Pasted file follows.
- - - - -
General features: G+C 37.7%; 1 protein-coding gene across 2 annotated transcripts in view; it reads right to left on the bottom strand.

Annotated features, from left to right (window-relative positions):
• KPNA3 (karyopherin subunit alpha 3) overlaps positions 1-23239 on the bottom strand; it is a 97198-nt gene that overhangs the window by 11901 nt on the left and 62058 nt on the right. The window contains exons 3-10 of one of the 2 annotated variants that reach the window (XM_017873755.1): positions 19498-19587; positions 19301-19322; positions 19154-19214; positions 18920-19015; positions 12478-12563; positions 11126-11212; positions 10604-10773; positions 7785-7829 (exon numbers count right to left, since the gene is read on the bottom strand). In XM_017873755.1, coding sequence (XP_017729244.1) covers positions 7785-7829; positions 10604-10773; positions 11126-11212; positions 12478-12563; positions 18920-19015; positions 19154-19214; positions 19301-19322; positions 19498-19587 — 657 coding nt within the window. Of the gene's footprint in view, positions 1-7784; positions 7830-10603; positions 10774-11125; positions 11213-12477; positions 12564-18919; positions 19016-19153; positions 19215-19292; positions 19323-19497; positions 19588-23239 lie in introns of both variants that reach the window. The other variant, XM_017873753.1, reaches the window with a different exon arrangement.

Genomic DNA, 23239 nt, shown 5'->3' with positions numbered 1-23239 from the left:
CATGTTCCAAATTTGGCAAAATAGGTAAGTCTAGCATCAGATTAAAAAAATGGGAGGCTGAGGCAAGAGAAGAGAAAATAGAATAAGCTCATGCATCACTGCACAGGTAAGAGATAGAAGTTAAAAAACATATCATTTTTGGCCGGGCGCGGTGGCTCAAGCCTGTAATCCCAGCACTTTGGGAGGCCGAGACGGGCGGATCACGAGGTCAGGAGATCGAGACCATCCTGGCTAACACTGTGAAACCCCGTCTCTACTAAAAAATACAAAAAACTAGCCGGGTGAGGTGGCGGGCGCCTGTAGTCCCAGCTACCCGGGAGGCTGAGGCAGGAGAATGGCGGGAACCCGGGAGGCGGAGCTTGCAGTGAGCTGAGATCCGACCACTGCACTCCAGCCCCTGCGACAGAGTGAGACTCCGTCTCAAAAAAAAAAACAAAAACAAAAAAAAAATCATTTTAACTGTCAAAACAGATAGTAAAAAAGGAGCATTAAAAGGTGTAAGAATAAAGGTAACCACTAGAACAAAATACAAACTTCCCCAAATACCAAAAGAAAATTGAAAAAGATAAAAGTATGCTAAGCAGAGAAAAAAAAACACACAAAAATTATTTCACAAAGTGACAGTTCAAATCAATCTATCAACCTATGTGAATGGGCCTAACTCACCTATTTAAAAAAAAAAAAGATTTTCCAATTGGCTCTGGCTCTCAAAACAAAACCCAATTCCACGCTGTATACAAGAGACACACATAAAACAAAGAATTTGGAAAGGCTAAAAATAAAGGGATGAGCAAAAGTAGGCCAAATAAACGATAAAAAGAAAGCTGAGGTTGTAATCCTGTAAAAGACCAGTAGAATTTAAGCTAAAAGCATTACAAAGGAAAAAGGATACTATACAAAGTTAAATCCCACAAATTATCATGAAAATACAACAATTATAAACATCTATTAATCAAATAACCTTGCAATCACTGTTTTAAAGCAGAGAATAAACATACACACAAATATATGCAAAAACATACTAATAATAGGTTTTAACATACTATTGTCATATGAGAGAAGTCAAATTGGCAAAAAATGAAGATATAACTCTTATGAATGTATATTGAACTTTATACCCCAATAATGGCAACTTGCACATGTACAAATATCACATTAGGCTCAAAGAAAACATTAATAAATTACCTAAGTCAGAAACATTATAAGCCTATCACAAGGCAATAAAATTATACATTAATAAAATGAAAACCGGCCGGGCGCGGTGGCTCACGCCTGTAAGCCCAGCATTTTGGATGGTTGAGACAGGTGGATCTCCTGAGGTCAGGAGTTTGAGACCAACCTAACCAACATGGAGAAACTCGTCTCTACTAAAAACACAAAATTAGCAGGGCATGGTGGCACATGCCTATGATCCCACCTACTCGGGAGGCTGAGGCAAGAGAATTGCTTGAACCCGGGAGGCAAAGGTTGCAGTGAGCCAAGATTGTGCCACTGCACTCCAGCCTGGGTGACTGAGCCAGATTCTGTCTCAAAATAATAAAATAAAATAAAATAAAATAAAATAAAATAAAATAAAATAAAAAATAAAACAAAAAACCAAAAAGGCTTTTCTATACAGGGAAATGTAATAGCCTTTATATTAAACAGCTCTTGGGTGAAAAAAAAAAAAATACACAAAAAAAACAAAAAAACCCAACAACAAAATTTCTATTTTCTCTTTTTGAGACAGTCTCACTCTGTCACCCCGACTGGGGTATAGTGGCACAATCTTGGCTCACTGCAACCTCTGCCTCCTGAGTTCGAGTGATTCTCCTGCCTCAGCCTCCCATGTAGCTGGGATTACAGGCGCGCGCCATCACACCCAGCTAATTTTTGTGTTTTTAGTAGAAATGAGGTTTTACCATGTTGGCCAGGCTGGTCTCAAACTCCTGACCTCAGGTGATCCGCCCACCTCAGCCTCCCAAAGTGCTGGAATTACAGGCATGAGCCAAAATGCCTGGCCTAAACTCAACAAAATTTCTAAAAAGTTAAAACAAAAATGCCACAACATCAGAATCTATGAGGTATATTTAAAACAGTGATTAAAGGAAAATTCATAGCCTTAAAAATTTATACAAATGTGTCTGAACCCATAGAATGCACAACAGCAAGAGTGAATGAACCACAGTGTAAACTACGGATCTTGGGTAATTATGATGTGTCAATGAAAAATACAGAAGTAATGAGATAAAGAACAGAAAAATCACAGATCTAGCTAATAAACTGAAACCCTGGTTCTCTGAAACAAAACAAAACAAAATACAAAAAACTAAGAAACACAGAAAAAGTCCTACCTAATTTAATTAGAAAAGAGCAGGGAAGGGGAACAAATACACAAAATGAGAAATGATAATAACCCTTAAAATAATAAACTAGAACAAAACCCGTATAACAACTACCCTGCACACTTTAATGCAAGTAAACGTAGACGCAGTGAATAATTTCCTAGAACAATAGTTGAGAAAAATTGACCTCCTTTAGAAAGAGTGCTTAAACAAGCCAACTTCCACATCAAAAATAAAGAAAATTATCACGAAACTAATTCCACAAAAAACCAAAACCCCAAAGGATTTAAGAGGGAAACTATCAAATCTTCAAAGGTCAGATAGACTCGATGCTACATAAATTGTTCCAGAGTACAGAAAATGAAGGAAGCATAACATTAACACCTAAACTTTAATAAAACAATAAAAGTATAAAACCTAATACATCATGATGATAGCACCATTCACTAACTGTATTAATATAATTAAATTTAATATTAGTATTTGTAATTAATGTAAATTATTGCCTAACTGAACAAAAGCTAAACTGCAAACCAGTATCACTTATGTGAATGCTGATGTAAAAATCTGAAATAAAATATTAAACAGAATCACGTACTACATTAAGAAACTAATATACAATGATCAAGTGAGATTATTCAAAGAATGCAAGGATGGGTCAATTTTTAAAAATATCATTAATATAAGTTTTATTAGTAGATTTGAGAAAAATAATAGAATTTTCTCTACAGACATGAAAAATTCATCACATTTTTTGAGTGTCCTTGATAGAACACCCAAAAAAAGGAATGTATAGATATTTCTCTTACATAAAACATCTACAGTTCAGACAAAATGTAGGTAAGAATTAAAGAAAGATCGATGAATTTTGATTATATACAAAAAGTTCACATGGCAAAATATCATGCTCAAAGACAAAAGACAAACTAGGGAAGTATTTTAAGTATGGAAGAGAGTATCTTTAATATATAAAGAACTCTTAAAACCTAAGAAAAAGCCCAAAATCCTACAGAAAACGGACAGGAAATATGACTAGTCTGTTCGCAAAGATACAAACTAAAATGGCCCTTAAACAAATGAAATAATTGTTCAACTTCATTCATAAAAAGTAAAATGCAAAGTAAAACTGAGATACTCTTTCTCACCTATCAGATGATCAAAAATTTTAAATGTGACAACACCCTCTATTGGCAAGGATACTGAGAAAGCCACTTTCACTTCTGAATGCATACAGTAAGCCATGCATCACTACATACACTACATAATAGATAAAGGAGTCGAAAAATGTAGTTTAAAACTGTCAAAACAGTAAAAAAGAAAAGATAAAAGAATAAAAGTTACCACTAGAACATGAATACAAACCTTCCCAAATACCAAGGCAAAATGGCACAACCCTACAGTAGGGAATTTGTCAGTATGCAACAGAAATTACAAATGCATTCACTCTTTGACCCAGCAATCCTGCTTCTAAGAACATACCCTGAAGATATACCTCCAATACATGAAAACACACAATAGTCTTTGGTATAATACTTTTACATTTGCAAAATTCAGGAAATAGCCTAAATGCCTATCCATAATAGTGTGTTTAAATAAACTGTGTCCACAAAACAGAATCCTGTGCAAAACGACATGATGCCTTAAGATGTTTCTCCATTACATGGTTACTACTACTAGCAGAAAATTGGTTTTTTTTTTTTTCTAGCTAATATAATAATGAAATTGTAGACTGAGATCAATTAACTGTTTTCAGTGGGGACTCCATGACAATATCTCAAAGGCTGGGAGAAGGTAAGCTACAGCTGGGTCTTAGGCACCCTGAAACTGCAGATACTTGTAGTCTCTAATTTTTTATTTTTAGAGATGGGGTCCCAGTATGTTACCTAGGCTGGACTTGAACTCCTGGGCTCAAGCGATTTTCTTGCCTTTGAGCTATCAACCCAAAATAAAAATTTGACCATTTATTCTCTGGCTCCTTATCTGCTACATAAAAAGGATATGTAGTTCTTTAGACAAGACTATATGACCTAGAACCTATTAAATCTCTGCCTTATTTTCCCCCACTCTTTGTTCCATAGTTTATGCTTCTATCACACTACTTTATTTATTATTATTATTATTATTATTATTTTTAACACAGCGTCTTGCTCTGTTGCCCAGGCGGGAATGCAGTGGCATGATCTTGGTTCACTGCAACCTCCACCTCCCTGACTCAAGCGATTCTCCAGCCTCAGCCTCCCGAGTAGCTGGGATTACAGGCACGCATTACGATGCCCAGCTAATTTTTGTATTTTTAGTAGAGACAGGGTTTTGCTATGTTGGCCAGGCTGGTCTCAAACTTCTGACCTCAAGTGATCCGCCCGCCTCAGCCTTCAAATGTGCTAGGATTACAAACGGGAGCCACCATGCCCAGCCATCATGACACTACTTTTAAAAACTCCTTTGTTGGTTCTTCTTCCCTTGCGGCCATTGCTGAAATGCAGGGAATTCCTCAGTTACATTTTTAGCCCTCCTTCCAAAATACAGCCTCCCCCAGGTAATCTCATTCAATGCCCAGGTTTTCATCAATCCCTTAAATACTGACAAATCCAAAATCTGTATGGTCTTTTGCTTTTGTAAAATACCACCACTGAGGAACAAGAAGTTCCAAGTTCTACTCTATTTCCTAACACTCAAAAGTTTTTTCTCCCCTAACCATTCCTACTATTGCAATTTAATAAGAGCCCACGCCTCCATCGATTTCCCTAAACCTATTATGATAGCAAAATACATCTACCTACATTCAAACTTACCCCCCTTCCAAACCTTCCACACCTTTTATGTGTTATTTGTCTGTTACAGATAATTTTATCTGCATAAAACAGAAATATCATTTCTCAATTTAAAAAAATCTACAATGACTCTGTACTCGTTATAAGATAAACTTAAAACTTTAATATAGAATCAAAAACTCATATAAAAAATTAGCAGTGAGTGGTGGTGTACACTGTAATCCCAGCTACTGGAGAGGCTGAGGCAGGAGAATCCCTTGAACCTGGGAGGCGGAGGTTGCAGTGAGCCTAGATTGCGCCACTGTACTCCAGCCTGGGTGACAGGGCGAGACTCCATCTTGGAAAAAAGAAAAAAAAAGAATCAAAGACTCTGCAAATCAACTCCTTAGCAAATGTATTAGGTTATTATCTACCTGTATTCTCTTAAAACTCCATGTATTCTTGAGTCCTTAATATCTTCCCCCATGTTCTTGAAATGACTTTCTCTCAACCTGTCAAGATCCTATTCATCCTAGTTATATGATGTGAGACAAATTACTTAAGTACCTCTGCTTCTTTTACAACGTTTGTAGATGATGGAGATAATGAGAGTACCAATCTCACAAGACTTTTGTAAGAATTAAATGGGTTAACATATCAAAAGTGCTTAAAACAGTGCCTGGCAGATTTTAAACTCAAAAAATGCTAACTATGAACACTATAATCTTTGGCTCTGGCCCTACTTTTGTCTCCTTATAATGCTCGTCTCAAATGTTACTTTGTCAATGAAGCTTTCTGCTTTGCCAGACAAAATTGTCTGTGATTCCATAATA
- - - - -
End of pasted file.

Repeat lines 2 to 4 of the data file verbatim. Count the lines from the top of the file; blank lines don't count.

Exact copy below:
Annotated features, from left to right (window-relative positions):
• KPNA3 (karyopherin subunit alpha 3) overlaps positions 1-23239 on the bottom strand; it is a 97198-nt gene that overhangs the window by 11901 nt on the left and 62058 nt on the right. The window contains exons 3-10 of one of the 2 annotated variants that reach the window (XM_017873755.1): positions 19498-19587; positions 19301-19322; positions 19154-19214; positions 18920-19015; positions 12478-12563; positions 11126-11212; positions 10604-10773; positions 7785-7829 (exon numbers count right to left, since the gene is read on the bottom strand). In XM_017873755.1, coding sequence (XP_017729244.1) covers positions 7785-7829; positions 10604-10773; positions 11126-11212; positions 12478-12563; positions 18920-19015; positions 19154-19214; positions 19301-19322; positions 19498-19587 — 657 coding nt within the window. Of the gene's footprint in view, positions 1-7784; positions 7830-10603; positions 10774-11125; positions 11213-12477; positions 12564-18919; positions 19016-19153; positions 19215-19292; positions 19323-19497; positions 19588-23239 lie in introns of both variants that reach the window. The other variant, XM_017873753.1, reaches the window with a different exon arrangement.

Genomic DNA, 23239 nt, shown 5'->3' with positions numbered 1-23239 from the left: